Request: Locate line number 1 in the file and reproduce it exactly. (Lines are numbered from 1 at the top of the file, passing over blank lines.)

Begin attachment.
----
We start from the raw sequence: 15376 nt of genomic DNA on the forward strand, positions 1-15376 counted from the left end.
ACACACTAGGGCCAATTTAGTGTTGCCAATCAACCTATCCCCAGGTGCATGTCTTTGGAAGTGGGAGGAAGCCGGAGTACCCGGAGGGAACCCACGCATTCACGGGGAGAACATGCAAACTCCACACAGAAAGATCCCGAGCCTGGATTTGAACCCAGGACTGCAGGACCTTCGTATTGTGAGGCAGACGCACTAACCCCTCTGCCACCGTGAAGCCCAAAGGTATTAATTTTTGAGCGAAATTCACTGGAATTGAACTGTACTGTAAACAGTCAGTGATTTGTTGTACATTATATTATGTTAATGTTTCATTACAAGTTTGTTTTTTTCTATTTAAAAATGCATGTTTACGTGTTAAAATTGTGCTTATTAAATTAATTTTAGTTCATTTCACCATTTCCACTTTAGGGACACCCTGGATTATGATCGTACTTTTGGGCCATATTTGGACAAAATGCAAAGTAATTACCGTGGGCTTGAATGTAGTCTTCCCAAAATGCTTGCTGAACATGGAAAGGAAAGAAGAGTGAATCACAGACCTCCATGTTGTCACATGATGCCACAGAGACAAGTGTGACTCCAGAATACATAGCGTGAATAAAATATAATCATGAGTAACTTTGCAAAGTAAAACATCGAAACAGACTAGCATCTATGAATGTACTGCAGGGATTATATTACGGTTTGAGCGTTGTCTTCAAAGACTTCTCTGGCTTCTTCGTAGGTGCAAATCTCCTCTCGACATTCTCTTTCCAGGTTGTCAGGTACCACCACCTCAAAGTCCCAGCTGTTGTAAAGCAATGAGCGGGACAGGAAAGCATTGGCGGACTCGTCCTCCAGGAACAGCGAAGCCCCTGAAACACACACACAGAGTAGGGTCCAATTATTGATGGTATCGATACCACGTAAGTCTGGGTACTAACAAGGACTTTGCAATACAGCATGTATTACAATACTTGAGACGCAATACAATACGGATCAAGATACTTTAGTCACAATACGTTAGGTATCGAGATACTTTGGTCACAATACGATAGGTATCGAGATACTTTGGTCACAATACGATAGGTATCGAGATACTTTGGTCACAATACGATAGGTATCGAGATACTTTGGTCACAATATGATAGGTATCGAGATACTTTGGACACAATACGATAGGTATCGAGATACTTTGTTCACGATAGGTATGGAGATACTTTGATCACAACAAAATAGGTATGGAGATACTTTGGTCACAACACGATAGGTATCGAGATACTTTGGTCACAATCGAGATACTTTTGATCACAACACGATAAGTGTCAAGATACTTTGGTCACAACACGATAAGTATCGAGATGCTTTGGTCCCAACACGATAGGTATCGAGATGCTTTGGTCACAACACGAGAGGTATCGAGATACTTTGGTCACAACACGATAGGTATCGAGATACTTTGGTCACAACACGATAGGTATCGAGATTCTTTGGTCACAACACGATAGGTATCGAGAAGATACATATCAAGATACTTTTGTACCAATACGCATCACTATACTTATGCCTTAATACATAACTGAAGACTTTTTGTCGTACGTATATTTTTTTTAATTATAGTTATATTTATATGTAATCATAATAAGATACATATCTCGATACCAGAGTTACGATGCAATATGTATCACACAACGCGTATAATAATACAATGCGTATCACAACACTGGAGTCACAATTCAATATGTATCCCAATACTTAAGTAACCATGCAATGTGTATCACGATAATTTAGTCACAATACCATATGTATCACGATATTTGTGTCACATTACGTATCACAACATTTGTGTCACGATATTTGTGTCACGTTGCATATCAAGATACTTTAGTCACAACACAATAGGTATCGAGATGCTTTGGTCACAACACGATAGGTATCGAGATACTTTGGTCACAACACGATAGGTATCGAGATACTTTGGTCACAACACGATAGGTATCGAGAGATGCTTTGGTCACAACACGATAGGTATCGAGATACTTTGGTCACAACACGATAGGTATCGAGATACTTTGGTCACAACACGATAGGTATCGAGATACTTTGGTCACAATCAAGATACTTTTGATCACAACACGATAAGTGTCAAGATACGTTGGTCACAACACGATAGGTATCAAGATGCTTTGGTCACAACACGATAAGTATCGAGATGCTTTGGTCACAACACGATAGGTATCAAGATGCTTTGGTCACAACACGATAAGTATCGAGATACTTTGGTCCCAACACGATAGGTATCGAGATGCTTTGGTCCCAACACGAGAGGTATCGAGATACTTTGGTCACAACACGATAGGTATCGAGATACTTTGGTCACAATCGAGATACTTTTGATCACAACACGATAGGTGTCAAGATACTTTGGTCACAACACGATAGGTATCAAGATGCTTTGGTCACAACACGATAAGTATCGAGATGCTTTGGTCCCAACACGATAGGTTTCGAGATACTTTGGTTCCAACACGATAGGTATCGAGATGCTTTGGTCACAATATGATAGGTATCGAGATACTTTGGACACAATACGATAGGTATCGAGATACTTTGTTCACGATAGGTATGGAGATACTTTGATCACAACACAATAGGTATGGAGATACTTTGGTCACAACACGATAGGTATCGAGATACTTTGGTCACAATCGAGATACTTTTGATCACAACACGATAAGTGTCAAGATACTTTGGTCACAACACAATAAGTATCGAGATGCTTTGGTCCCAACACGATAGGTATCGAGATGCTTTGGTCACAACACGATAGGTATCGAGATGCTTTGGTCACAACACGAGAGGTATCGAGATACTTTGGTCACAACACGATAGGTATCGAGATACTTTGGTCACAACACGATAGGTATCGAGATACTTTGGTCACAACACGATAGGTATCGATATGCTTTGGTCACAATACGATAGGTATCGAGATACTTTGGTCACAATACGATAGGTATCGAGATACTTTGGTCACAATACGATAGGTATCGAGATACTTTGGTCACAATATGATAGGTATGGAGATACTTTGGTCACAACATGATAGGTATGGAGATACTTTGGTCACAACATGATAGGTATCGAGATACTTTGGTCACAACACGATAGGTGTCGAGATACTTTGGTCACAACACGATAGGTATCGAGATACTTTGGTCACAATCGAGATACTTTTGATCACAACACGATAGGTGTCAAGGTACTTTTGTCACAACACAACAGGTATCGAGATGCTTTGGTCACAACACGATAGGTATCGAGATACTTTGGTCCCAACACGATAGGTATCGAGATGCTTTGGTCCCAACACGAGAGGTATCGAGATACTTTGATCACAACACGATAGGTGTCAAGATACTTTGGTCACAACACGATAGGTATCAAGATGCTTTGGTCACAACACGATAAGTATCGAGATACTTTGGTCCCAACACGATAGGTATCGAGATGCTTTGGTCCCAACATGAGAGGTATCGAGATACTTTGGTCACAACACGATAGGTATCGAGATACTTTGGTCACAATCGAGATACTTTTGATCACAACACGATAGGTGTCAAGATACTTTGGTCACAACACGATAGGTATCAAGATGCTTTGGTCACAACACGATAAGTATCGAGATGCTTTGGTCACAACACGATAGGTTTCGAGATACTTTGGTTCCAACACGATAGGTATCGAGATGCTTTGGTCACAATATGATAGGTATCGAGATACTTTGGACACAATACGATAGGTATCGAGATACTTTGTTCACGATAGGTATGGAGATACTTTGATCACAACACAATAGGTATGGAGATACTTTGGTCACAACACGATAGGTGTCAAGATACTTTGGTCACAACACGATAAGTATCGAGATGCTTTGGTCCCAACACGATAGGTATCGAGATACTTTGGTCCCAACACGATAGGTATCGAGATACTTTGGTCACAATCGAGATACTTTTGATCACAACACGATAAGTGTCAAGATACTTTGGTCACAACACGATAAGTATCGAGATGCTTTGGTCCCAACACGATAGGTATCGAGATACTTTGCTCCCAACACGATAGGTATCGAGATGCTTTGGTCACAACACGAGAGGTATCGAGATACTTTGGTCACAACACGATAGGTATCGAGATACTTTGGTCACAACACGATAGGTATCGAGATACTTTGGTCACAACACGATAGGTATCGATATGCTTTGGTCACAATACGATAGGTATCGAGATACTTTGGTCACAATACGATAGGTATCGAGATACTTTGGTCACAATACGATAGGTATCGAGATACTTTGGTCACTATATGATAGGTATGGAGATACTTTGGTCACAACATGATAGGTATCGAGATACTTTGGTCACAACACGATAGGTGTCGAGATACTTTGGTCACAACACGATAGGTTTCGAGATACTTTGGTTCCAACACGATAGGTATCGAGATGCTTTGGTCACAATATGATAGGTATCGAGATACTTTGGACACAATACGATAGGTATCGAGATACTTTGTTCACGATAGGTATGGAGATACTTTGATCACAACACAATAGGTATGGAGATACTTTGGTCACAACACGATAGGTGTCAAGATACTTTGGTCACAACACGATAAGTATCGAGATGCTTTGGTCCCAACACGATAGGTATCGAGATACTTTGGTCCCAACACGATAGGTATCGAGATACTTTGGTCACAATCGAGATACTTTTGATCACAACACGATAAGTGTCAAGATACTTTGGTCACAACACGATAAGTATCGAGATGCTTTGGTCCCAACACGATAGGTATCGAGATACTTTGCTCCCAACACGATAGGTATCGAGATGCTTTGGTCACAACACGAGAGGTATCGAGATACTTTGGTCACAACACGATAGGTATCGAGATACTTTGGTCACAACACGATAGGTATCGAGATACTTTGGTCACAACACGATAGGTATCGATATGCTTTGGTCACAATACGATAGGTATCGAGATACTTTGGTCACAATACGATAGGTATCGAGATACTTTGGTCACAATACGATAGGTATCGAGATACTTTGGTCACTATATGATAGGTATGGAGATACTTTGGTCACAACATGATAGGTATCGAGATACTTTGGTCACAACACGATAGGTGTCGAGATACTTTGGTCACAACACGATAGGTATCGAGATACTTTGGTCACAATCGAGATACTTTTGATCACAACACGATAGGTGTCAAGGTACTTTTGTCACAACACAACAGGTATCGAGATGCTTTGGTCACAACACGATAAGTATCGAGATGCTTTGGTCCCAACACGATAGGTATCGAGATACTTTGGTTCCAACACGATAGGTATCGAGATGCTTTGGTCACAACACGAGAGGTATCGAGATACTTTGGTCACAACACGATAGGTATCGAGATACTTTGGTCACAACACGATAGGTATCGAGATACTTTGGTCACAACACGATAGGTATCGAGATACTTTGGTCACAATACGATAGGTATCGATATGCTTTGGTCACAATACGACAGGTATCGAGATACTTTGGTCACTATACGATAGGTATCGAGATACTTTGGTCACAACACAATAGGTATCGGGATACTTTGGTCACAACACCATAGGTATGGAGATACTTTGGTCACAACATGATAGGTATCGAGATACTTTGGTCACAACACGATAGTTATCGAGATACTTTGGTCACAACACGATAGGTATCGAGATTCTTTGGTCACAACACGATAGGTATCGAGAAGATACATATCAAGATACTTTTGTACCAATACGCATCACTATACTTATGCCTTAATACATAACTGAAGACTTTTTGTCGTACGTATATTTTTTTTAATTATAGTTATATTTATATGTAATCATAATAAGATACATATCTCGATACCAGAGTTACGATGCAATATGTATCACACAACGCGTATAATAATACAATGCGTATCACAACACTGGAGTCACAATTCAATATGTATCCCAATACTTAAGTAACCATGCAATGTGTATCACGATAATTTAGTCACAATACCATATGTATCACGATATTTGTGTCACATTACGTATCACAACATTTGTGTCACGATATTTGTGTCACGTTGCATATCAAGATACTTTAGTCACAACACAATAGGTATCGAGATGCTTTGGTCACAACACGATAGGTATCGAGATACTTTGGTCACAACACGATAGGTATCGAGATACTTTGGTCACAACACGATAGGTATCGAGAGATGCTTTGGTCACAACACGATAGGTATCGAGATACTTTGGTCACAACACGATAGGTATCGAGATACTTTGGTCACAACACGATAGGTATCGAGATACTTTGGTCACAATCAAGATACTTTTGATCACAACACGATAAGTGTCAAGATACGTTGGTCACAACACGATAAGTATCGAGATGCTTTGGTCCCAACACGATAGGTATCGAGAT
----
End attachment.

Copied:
We start from the raw sequence: 15376 nt of genomic DNA on the forward strand, positions 1-15376 counted from the left end.